Patient Comments: Sudden Cardiac Arrest - Experience

What was your experience with sudden cardiac arrest?

Comment from: Arlene, 65-74 Female (Caregiver) Published: November 07

My mother passed away from cardiac arrest on Oct 28,2013 inside a store which had no defibrillator and employees with no CPR training.

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Comment from: Healthconscious, 35-44 Female (Caregiver) Published: October 08

I lost my husband, age 36, nine months ago to sudden cardiac death. The coroner refused to do an autopsy so we have no idea what caused it. My husband did smoke, but was a "social smoker." He had no history of high blood pressure other than the high blood pressure readings he would get if he went to the hospital. He had no symptoms of heart disease and was, in general, a healthy man. Now we just need to ensure our twins are checked frequently for heart problems to make any early diagnoses.

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Comment from: (Patient) Published: March 07

I'm a female 63 years old, I took an antacid for indigestion and must have felt something was wrong , cause my husband said I went to him and said call 911 I'm having an allergic reaction to the meds. I'm allergic to an antibiotic so I knew the signs, he called 911 and when he felt they weren't going to get there in time he ran across the street to our neighbor for her epipen, she ran following him, I was laying out front on the lawn, they shot me with the epipen but then I went into cardiac arrest, our neighbor was a paramedic who immediately started CPR till the paramedics got there. I died several times on the way to the hospital, my lung collapsed & when they arrived my heart was stopped, they told my husband they would do everything to bring me back. I woke up 10 days later in ICU on a respirator and then spent quite some more time in the hospital. When I got home a nurse came 3 days a week, also a PT came 4 days a week for a long, long time. I am very blessed to be alive but this was no easy recovery, I got a cracked rib and 2 broken bones in my back from the CPR & the pain lasted for month and I had to wear a metal brace. Thankfully the only lasting problem is my memory and I can live with that. I'm sorry for anyone who lost a love one.

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Comment from: Georgiana Emereole, 55-64 Female (Caregiver) Published: March 07

My experience is that the chances of survival is dicey, depending how quickly the person is attended to. Routine check of the heart is necessary when you experience chest pain. For some exercises people should know the state of their heart before indulging into such. People should be mindful of what to eat. Avoid being obese.

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Comment from: mama_of_2, 19-24 Female (Patient) Published: May 27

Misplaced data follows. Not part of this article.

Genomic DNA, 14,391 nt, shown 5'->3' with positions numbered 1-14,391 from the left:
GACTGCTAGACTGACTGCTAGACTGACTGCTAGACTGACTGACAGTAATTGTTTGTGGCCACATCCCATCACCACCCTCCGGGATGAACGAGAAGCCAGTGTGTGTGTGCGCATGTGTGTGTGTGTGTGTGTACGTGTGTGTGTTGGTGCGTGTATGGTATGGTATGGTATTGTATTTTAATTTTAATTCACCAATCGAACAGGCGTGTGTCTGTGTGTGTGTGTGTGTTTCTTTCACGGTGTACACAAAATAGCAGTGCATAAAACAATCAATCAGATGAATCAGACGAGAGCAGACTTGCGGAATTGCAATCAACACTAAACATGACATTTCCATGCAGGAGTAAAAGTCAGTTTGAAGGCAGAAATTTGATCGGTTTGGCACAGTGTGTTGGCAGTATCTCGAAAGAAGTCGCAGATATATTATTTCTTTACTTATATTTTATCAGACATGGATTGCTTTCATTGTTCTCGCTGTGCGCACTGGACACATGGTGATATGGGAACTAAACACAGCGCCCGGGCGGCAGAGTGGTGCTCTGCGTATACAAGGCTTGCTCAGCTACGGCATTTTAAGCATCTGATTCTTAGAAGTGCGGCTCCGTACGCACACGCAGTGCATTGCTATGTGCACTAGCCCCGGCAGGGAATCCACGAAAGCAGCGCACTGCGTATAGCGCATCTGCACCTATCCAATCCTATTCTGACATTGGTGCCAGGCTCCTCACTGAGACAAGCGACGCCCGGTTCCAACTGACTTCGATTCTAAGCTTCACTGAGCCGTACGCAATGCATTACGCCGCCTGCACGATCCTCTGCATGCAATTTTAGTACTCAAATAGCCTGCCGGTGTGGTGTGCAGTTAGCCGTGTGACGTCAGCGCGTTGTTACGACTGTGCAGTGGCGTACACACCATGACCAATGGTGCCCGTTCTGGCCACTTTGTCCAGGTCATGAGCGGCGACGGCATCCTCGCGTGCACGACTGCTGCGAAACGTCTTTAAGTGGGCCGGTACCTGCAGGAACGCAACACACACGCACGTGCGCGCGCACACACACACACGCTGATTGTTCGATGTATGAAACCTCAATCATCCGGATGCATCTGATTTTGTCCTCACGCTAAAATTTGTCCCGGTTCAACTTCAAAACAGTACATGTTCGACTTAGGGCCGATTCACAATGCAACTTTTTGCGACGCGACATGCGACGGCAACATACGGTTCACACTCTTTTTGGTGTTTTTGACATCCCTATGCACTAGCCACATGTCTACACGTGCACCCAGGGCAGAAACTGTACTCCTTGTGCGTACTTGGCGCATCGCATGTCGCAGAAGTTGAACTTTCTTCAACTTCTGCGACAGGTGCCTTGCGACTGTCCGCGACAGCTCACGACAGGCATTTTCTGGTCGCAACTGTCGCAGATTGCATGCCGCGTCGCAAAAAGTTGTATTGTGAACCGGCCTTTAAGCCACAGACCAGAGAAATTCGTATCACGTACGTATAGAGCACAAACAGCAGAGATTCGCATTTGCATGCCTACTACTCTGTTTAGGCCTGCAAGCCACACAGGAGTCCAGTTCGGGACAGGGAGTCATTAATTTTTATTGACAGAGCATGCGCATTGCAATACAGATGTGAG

I had a sudden cardiac arrest a few years ago, and I was clinically dead for 13 minutes. They told my family that I would be a vegetable. I was in an induced coma for six days and in the hospital for a little under a month. I had a 3-month-old daughter. I was 17 years old. I am not happily married to the man who woke up next to his dead fiancée. We have two beautiful children. I am so grateful to be alive despite the hardships that I have faced since. I had an ICD implanted in 2007, and I have had three surgeries on it because of "malfunctions." The first one, my pacing lead disconnected from my heart and was pacing my stomach so it looked as if I had the hiccups at all times. The second time, I was shocked eight times in 45 minutes, so they had to replace a wire because it was a faulty lead therefore I did not need the shocks; it was double-counting my heart rate. The third and last time, when they had replaced the wire they gave too much "slack," which needs to be there so when you move, the leads don't rip out of your heart causing multiple blood clots to travel through an artery that the wire was pressing on and into my lungs. Ever since the multiple shocks, I have yet to find a doctor that is able to fix what they did to me. The multiple shocks caused my chest wall muscles to contract and they have yet to decompress three years later. No one can figure out how. Needless to say, I am happy to have lived, to get married and have another child, but I am devastated to have to tell my daughter I cannot play because "I have a headache" a.k.a. my chest pain is too severe.

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Comment from: 35-44 Female (Caregiver) Published: November 02

The most traumatic incident in my life was the death of my beloved sister at the age of 37. She had symptoms of chest discomfort on the day but EKG examination by her GP did not reveal any abnormality. There were no 'typical' symptoms of heart disease. So she was advised to go home and take a rest. That night my sister had a cardiac arrest and nobody could revive her. Autopsy was negative except for narrowing of right coronary artery ostium and lumen but no signs of Myocardial Infarction. It is assumed that she died of VF, pulmonary edema and brain anoxia. She had no previous history of heart disease and she was healthy and active always. The only clue I have now is that she had h/o hypertension during her pregnancy but became normotensive after delivery. She had an episode of herpes zoster (shingles) infection during her first pregnancy. She did not have any screening tests before as she was a young, active, non smoker and was not diabetic. Being a doctor I just can't forgive myself for not preventing her death. (I was not with her and the news of her death was the most shocking incident in my life).

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